Mughal art, on the other hand, being individualistic, glorified particular themes, specified aristocracy, peeped into the inner revelry of the harem, the magnificence of the court, the delightful wild bouts, depicted elephant and camel fights that appealed to the emperor, scenes of hunting, toilet, dress and decoration of coquettish damsels; and the very spirit of emulation in the court and the patronage of the emperors and the nobles drew out the stamp of the personality of each artist, which accounts for the signed examples of painting so profusely met with in the Mughal series.
The Rajput rulers from Delhi, Mahoba, Ajmer and other places driven from their strongholds during Mohammedan inroads, but who would not easily yield, found resorts in the fastnesses of the comparatively neglected and to the Mohammedan invader unimpressive Pahari hills and the desert regions of Rajasthan. With their strong conservative views, hatred for everything foreign, and love and reverence for hoary traditions they encouraged the continuance of the age-old tradition of the art of painting on the walls, the old and beloved themes of Krishna, the lord of love, Rama, the righteous and mighty king, noblest friend and worthy foe and to his sweetheart most beloved, and a thousand other scenes of emotion and nature sublimated. In the Pahari hills, the artist conceived not a Rama or a Krishna clad in a form of great antiquity unknown and elusive to him, but these gods were to him almost his companions on earth living and moving exactly like those around him. It is this simple true-to-life type of delineation that makes the examples of this school such a valuable treasure-house for a study of the culture and civilization of the area during the seventeenth to nineteenth centuries.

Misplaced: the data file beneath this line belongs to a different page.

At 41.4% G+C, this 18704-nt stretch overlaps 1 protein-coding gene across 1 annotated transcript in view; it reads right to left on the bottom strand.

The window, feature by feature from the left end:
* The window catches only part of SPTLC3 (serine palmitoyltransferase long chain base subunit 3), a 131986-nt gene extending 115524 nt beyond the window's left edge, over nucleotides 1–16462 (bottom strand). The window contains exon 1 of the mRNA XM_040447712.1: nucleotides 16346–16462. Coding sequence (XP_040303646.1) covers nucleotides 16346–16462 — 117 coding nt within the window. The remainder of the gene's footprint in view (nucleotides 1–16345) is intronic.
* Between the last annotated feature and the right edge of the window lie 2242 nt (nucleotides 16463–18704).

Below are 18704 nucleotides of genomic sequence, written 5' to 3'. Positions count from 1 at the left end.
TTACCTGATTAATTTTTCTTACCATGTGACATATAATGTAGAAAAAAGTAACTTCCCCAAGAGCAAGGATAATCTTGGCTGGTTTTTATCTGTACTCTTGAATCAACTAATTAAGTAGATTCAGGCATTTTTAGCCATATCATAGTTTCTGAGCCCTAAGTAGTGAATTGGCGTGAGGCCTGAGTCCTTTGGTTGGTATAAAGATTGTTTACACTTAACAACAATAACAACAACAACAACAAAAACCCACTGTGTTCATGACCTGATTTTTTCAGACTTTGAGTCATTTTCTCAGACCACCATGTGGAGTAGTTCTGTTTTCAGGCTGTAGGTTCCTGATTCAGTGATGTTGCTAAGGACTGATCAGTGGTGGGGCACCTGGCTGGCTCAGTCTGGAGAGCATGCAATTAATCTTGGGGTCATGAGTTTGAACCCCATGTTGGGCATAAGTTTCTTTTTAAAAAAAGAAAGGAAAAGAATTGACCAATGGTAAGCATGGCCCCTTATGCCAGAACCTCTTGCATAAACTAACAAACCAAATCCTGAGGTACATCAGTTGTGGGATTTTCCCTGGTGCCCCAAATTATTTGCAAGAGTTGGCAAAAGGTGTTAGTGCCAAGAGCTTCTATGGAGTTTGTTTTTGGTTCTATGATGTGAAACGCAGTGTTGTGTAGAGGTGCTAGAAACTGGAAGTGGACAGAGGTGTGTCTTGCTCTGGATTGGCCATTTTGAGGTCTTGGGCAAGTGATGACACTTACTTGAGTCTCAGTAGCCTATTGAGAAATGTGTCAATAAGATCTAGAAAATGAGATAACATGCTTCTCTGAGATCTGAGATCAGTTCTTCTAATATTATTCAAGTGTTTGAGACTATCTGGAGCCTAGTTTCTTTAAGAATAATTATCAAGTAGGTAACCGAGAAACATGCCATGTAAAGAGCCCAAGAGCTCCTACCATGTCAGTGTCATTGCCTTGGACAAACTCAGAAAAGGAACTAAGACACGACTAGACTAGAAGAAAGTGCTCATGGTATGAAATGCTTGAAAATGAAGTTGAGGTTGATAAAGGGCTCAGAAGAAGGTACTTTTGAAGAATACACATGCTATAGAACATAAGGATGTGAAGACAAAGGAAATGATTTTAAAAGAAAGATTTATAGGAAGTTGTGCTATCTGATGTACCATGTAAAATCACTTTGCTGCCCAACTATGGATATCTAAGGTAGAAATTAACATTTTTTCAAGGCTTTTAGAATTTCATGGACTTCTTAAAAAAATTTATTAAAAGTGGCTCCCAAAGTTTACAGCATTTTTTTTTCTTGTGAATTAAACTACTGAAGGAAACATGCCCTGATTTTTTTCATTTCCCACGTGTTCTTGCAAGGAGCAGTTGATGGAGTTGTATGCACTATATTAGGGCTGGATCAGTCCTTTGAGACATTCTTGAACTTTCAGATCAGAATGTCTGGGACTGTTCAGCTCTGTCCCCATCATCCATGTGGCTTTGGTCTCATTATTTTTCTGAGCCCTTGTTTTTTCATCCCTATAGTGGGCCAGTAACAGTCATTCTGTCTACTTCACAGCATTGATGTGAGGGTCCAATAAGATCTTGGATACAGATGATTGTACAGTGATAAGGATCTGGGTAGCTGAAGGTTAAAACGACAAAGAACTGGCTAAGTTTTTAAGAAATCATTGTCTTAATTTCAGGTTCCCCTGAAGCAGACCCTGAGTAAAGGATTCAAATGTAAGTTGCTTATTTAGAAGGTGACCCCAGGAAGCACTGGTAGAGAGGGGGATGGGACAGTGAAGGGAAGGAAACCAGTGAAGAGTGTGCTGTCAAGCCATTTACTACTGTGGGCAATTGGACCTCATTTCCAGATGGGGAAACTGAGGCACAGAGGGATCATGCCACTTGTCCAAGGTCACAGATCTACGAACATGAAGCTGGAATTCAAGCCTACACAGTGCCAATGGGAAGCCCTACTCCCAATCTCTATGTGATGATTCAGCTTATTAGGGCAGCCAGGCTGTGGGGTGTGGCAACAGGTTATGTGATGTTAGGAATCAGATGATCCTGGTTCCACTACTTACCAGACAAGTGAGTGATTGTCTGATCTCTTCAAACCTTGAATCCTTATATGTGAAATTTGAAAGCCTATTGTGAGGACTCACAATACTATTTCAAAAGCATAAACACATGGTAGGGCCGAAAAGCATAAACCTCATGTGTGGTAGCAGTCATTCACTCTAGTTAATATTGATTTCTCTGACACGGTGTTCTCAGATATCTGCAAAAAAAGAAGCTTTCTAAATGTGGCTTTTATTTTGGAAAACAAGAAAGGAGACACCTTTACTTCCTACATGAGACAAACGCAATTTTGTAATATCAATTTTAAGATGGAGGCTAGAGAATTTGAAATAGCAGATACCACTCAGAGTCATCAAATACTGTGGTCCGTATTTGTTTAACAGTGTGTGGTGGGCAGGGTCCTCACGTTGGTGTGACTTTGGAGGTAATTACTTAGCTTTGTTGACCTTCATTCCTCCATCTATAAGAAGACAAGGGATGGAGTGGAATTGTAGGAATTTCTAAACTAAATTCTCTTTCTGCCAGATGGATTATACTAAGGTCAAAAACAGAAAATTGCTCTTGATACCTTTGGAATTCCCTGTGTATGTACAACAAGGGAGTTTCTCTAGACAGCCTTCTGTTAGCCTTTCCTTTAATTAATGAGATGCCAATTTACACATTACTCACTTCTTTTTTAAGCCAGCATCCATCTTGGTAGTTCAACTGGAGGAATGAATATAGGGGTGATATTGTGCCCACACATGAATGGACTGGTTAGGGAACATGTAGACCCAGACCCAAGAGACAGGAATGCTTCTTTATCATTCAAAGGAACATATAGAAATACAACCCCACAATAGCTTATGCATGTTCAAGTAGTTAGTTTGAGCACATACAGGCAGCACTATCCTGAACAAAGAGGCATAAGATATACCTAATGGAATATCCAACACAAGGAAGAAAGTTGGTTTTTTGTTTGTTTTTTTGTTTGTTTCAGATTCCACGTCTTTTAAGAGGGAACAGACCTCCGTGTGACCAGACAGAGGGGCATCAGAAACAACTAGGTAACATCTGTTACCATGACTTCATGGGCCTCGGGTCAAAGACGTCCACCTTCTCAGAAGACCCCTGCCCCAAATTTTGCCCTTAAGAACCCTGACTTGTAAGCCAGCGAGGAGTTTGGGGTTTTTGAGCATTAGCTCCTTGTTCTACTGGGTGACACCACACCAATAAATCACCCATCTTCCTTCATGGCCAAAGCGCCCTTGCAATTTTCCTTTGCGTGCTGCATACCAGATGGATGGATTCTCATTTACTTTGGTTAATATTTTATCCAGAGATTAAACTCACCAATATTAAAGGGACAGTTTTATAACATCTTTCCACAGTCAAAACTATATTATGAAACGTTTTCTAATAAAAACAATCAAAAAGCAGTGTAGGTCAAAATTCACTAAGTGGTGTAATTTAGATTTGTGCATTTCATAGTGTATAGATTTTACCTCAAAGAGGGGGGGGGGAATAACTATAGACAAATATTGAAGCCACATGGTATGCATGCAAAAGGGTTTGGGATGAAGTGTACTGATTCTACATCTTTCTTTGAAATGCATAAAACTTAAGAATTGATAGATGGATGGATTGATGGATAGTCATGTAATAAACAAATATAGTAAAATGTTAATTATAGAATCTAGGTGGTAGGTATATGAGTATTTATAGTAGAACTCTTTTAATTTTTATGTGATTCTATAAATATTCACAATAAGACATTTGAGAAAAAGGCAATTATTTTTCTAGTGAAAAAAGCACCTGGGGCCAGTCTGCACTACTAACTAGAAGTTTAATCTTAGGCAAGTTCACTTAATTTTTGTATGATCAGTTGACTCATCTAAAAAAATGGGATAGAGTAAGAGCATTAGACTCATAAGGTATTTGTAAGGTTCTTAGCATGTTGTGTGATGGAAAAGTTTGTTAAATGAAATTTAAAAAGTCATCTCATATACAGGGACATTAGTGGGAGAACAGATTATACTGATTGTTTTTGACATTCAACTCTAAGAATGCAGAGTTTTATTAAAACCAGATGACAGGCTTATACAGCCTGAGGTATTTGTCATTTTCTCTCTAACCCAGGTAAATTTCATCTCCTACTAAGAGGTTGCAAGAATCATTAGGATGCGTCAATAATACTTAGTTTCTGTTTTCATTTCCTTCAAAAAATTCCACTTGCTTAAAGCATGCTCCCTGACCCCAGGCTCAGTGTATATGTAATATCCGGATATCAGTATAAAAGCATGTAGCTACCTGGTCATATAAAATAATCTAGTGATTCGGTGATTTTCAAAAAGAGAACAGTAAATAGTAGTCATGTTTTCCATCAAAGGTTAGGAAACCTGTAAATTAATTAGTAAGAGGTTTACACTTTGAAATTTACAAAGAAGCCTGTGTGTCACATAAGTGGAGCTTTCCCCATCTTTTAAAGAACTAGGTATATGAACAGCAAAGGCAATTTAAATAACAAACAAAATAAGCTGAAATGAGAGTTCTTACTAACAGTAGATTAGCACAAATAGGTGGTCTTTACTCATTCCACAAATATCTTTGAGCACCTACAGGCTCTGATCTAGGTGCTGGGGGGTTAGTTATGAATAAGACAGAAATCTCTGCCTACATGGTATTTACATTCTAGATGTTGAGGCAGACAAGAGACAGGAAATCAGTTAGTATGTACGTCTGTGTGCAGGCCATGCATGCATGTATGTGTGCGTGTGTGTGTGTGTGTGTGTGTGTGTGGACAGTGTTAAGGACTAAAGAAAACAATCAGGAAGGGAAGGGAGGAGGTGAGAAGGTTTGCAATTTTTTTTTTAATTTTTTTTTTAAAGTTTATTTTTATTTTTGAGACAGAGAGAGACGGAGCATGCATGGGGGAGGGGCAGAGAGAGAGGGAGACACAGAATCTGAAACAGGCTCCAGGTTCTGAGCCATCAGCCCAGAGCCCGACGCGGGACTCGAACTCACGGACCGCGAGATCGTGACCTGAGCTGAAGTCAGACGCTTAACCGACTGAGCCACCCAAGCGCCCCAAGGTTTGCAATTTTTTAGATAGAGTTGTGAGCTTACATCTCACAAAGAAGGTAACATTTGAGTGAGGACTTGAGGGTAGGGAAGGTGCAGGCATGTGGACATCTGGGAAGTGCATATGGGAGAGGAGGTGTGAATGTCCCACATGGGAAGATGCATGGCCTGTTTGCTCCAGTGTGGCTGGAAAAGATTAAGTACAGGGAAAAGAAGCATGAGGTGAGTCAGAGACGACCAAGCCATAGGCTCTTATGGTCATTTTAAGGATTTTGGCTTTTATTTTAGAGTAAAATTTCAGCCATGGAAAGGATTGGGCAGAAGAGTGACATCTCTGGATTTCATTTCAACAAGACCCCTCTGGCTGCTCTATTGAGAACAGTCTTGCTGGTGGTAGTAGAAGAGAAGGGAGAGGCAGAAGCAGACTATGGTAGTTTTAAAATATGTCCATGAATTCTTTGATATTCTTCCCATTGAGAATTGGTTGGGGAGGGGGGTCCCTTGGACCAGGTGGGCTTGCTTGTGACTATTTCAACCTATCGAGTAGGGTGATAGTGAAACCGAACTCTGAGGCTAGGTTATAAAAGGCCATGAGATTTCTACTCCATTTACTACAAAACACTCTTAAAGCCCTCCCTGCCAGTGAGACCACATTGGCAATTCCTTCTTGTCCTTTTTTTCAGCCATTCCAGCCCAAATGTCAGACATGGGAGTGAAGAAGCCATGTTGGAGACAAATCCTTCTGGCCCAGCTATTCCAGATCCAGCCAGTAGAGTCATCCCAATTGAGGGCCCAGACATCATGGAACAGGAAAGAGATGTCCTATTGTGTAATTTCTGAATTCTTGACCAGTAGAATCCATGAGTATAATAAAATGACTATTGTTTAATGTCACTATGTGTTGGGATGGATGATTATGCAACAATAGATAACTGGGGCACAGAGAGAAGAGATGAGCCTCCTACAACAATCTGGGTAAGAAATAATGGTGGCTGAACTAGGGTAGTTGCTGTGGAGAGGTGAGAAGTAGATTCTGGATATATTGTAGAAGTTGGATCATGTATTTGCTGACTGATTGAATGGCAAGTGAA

The various sub-schools of the Rajasthani School can be distinguished by their peculiar characteristics such as the Mewar, Bundi, Jaipur, Bikaner and Jodhpur with close affinities to the Central Indian Mandu (Malwa) School, which in turn owes much to the Jain School of Gujarat. The Mewar School presents an early untainted phase of Rajasthani mode unlike schools like Bikaner and Bundi that absorbed Mughal influence. The pointed nose, large eyes and angular features of figures, the general arrangement of browns and reds, and the wavy skyline in the Mewar paintings recall influence from Gujarat manuscripts and from the very early Rajasthani School of which the illustrations of Chaurapanchasika from the N.C. Mehta collection are an excellent example. The Kishengarh School with peculiarly long and mango-shaped oblique like Radha and Krishna is another distinct school from the Rajasthan area. A peculiarly religious and almost repetitive school is noticed from Nathadvara.
The Pahari branch has its most graceful paintings in the Kangra, Guler, Chamba, Nurpur, Garhwal and Jammu Schools and a strong folk element is seen in the Kulu and Basohli Schools. This was a period of great renaissance of vernacular literature when the influence of Kabir, Vidyapati, Umapati, Chandidas, Tulsidas, Kesavadasa and even late writers like Bihari Lal and Jaswant Singh had probably a greater hold than the more difficult and not so easily accessible Sanskrit poets. Thus, the Ramayana of Tulsidas and the Rasikapriya of Kesavadasa had probably a greater appeal and are actually the source of the themes of this unsophisticated sweet utterance of folk-art, a prakrita vernacular art to be distinguished from a classical samskrita art that went in handy with classical Sanskrit literature of an earlier period.
Writer Name: C. Sivaramamurti